CSL Limited (CSL, +18.1% for the quarter) – shares in blood plasma producer, CSL, were the top contributor to performance for the period. Now a $48bn company, CSL has grown strongly over many years, benefiting from ongoing demand growth for its mainstay plasma products. At the same time, CSL has invested heavily in research and development (R&D), for both its mainstay blood plasma products, but also ‘specialty’ products for niche diseases, flu vaccines and more recently cancer treatments – the latter mainly with larger drug company partners. The next two years will, however, bring what CSL is hoping is a step change in new product launches with CSL aiming to release two new ‘recombinant’ or bacterially grown products for treatment of haemophilia and related conditions. These ‘new’ products aim to reduce treatment frequency by increasing drug life in the body and also lowering the complication or reaction rate from continued dosing these patients typically suffer from. Our positive view on these new products has been a key reason behind our large holding in CSL.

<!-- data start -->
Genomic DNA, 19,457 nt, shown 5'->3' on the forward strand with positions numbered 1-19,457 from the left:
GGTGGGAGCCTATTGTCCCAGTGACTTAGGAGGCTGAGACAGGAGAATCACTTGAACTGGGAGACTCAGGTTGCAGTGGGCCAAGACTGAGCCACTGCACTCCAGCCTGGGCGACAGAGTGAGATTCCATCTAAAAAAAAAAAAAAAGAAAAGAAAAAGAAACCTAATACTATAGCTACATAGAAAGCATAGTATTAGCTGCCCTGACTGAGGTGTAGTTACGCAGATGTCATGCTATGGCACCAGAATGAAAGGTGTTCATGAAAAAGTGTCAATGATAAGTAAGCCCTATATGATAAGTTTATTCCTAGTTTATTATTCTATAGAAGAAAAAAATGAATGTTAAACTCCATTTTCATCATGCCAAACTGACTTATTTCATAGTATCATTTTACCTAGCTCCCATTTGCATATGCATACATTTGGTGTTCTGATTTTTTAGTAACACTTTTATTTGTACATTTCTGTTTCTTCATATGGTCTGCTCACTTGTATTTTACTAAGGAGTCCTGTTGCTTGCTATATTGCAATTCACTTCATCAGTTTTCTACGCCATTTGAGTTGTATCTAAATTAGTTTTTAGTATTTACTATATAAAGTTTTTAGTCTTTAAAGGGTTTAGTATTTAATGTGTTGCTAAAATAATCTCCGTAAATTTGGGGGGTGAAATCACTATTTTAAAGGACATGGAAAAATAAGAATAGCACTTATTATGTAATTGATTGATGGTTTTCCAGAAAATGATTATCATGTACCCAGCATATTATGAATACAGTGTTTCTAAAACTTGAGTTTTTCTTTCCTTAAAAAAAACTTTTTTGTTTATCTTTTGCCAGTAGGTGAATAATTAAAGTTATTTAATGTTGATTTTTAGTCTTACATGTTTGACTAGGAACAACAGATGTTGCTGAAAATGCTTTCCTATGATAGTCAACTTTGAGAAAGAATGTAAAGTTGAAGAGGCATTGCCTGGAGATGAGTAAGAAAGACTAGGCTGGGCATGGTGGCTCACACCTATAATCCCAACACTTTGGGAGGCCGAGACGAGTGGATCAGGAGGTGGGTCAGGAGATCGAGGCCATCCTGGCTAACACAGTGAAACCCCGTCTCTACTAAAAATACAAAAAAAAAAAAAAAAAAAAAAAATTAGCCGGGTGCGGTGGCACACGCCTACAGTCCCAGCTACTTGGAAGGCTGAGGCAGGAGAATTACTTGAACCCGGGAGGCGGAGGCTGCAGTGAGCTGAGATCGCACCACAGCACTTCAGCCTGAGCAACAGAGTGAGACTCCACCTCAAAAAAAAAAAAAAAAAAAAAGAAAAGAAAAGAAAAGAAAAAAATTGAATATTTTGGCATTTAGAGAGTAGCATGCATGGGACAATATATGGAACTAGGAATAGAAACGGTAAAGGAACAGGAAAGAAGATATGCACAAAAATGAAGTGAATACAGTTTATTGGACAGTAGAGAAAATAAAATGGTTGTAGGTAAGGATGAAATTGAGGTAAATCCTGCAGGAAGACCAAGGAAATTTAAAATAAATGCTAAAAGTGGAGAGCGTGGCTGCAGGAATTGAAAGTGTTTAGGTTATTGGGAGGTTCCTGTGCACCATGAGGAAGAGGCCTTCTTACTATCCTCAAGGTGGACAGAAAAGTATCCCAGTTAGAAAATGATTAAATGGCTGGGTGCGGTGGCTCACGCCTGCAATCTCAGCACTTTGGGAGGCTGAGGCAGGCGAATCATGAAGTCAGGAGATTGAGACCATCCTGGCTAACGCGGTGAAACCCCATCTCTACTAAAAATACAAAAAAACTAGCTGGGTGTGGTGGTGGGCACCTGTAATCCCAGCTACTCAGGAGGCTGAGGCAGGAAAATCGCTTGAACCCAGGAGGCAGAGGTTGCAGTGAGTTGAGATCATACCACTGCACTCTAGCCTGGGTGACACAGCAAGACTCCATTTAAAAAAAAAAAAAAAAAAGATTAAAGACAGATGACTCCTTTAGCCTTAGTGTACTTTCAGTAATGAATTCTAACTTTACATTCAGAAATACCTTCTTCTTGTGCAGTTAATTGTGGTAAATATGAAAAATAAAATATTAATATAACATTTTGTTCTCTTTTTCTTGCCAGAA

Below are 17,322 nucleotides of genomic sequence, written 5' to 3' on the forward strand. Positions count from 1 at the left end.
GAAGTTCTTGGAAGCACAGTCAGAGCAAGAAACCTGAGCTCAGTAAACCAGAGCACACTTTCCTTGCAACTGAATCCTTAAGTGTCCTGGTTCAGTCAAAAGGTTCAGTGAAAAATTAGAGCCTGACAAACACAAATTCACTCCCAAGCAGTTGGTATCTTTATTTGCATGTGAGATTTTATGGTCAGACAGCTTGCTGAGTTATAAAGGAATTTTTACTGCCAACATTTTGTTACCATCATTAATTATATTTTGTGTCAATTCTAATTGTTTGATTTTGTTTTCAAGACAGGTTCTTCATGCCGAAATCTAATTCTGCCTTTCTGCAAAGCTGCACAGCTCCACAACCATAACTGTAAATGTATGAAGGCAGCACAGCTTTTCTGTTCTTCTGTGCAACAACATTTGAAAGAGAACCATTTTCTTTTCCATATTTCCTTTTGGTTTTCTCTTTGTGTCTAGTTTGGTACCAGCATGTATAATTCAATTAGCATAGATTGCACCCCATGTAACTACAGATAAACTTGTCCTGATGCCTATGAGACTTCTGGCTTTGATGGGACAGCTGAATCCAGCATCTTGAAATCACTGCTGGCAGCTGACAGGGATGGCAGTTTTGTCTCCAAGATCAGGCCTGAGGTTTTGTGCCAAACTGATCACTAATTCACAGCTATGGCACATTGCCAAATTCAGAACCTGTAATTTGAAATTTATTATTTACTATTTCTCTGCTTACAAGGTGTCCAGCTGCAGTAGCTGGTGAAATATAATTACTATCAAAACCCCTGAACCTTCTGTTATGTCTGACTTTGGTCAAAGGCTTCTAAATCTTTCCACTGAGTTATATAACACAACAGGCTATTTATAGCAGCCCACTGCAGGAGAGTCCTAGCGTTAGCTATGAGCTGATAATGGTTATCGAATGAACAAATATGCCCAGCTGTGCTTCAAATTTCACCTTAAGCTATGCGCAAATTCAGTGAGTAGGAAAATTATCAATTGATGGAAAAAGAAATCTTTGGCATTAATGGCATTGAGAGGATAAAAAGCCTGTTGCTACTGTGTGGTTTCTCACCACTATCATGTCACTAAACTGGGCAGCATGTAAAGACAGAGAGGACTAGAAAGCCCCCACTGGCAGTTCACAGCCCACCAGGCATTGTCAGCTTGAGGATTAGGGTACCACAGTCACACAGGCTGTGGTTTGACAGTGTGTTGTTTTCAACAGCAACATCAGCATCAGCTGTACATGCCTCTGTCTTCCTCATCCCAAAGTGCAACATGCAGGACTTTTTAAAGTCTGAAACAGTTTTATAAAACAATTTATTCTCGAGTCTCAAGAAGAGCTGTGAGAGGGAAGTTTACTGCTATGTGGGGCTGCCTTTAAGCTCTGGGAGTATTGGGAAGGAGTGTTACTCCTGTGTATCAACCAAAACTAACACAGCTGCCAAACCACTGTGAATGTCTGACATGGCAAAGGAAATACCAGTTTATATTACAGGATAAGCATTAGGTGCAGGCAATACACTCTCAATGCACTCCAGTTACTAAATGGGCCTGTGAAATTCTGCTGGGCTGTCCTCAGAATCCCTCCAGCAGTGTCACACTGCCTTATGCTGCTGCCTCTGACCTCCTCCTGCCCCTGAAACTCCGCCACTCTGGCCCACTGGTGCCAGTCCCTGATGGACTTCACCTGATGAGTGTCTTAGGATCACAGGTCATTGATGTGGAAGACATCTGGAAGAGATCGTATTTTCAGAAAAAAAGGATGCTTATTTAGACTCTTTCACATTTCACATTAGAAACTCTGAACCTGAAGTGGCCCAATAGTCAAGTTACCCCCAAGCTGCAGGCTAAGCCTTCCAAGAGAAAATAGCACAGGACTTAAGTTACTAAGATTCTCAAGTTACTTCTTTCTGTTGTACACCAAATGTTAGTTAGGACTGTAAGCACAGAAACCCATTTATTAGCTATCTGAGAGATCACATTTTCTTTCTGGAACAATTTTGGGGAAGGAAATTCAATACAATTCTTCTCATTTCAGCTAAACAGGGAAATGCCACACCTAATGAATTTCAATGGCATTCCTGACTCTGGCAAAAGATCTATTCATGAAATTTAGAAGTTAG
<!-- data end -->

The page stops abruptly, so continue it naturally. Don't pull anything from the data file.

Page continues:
Underperformers


Origin Energy (ORG, -11.9% for the quarter) – continued weakness in the oil price weighed on the oil sector with ORG, in turn, weighing on portfolio performance. It has been a torrid year and a half for the energy sector globally with oversupply, geopolitical concerns and modest demand growth contributing to oil price weakness.  The oil price has fallen from a peak of US$115 in 2014 to end 2015 in the low US$30’s. Our somewhat contrarian view at this stage is that oil prices will improve over the next couple of years as annual production declines occur across the whole oil industry, together with the US$250bn or more of future projects and associated capital works that have been cancelled in recent times, lead to a reduction in global supply. Although the outlook in the short term remains unclear, on the basis of our medium-term view we have been cautiously buying stocks such as ORG into the weakness. That said, we remain cognisant of the very strained Middle East geopolitical outlook which could prompt more short-term oil pain.